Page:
Human rights have been defined as ‘basic moral guarantees that people in all countries and cultures allegedly have simply because they are people. Calling these guarantees “rights” suggests that they attach to particular individuals who can invoke them, that they are of high priority, and that compliance with them is mandatory rather than discretionary. These people are denied of their basic human rights. What needs to be done foremost is for us to understand who they are and eventually give them their dignity of life. The entire scandal of young men being kidnapped and castrated in order to grant them the ‘social’ Hijra status to fetch them easy money is in itself a violation of human rights and the actual transgenders are not to be confused with the same. As civilized human beings, the least we can do is give them the space to live and acceptability will follow in soon.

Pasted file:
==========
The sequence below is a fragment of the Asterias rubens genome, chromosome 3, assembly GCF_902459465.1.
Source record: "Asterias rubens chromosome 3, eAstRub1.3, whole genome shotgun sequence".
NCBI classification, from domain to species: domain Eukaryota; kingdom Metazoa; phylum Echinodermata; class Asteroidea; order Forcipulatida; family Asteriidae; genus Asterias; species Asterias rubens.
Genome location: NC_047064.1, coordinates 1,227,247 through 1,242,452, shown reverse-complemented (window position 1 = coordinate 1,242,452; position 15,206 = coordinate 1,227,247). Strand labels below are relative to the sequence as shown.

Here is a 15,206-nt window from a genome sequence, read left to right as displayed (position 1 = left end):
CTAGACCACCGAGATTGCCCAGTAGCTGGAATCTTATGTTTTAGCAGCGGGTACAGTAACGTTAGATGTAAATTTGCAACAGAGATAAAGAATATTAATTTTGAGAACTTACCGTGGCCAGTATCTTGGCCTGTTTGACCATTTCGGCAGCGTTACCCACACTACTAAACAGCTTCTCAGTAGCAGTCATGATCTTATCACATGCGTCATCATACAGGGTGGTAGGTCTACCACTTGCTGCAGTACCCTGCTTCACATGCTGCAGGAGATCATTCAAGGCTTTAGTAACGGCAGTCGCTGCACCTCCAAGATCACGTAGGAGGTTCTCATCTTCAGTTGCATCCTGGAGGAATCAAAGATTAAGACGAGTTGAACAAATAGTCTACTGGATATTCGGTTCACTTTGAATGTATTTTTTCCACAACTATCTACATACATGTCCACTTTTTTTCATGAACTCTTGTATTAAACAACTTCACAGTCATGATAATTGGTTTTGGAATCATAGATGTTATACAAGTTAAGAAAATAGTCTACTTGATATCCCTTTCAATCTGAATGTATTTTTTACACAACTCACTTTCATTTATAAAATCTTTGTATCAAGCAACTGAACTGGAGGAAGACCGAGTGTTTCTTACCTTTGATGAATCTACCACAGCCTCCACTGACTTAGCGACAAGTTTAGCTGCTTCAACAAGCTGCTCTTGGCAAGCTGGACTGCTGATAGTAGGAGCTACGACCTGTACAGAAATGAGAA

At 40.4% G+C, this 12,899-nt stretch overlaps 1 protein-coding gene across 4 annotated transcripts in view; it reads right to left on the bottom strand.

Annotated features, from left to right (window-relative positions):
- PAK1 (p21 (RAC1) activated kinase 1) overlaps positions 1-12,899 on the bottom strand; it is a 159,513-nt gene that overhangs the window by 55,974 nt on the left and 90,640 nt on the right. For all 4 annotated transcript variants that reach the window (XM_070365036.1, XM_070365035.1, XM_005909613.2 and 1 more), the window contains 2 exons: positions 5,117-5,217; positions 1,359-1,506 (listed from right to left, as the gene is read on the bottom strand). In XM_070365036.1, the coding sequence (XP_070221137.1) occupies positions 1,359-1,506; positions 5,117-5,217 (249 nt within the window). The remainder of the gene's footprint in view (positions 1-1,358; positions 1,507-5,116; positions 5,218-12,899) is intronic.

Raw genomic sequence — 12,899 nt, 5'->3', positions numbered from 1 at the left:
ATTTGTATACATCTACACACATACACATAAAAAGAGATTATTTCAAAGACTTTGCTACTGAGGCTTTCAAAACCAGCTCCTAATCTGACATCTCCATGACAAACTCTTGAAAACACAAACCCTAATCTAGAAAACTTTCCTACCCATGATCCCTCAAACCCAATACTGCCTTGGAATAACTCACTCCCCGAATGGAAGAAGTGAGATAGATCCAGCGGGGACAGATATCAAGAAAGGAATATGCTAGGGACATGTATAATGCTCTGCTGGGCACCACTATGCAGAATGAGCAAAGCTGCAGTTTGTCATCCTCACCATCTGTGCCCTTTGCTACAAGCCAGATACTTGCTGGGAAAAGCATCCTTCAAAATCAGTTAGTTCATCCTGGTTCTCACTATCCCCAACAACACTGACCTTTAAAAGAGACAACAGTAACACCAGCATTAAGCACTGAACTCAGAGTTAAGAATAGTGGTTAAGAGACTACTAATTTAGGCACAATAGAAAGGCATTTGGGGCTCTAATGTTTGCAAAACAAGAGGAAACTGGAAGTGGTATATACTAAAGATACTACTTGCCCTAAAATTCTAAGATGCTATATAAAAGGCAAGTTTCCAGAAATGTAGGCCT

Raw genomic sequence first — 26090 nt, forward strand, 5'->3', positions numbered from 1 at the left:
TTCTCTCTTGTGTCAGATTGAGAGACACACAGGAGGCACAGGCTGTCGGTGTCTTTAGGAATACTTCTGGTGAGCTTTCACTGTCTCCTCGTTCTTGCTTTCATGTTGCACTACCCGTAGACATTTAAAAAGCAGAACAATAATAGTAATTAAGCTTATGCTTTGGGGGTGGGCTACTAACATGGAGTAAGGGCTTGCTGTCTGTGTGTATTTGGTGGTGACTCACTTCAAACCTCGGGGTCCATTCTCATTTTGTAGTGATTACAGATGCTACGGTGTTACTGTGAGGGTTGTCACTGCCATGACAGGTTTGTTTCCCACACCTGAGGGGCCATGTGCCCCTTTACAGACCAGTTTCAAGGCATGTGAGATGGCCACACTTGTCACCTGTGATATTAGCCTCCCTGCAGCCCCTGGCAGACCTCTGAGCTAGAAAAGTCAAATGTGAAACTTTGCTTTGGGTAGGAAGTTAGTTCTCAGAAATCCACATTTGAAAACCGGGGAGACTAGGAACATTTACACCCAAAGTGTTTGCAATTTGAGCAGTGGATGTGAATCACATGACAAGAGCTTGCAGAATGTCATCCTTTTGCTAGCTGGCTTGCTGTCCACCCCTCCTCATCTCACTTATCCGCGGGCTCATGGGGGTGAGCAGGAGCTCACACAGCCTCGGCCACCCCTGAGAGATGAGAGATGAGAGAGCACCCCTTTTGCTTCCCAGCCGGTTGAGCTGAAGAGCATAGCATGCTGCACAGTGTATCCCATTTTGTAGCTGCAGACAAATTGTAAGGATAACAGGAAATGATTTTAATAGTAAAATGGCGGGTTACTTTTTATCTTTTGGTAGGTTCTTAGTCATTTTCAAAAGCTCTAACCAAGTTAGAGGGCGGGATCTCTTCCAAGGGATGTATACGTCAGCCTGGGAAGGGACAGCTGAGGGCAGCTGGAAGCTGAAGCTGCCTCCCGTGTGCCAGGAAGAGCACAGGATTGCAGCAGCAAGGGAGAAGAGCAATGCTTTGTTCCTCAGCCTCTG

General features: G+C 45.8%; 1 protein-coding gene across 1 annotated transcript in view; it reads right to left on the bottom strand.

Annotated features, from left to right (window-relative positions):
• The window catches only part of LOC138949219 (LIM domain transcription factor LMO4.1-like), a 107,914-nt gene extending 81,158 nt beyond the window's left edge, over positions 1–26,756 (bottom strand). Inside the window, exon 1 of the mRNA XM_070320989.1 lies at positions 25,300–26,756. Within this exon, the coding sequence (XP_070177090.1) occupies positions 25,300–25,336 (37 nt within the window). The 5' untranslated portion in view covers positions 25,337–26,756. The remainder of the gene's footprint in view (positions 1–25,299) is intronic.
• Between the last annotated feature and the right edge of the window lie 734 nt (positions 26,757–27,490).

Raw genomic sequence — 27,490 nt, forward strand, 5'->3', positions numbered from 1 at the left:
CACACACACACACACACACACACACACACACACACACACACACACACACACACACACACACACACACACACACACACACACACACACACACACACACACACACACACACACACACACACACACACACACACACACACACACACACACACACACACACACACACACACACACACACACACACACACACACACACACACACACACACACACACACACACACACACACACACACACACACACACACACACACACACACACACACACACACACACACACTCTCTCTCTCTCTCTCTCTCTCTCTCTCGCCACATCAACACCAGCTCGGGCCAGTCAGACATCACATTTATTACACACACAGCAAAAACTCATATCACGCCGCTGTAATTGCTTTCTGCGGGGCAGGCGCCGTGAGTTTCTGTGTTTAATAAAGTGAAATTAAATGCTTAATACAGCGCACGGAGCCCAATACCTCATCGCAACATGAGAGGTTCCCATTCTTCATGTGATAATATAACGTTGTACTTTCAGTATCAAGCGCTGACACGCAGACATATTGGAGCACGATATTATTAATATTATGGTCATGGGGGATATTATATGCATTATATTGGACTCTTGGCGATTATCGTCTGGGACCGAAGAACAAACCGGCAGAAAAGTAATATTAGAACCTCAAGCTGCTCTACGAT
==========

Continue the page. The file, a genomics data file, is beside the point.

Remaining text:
Be supportive towards them:

  • Educate yourself about the transgenders and related issues by reading books, attending conferences, and consulting with transgender experts.
  • Be aware and work towards changing your attitudes concerning people with gender-nonconforming appearance or behavior.
  • Acknowledge the fact that even transgenders are a part of various socio-cultural identity groups (e.g., race, social class, religion, age, disability, etc.) and there is not one universal way to look or be a transgender.
  • Use names and pronouns that are appropriate to the person’s gender presentation and identity; if in doubt, ask.
  • Don’t make assumptions against the transgender’s sexual orientation, desire for hormonal or medical treatment, or other aspects of their identity or transition plans. If you have a reason to know (e.g., you are a physician conducting a necessary physical exam or you are a person who is interested in dating someone that you’ve learned is transgender), ask.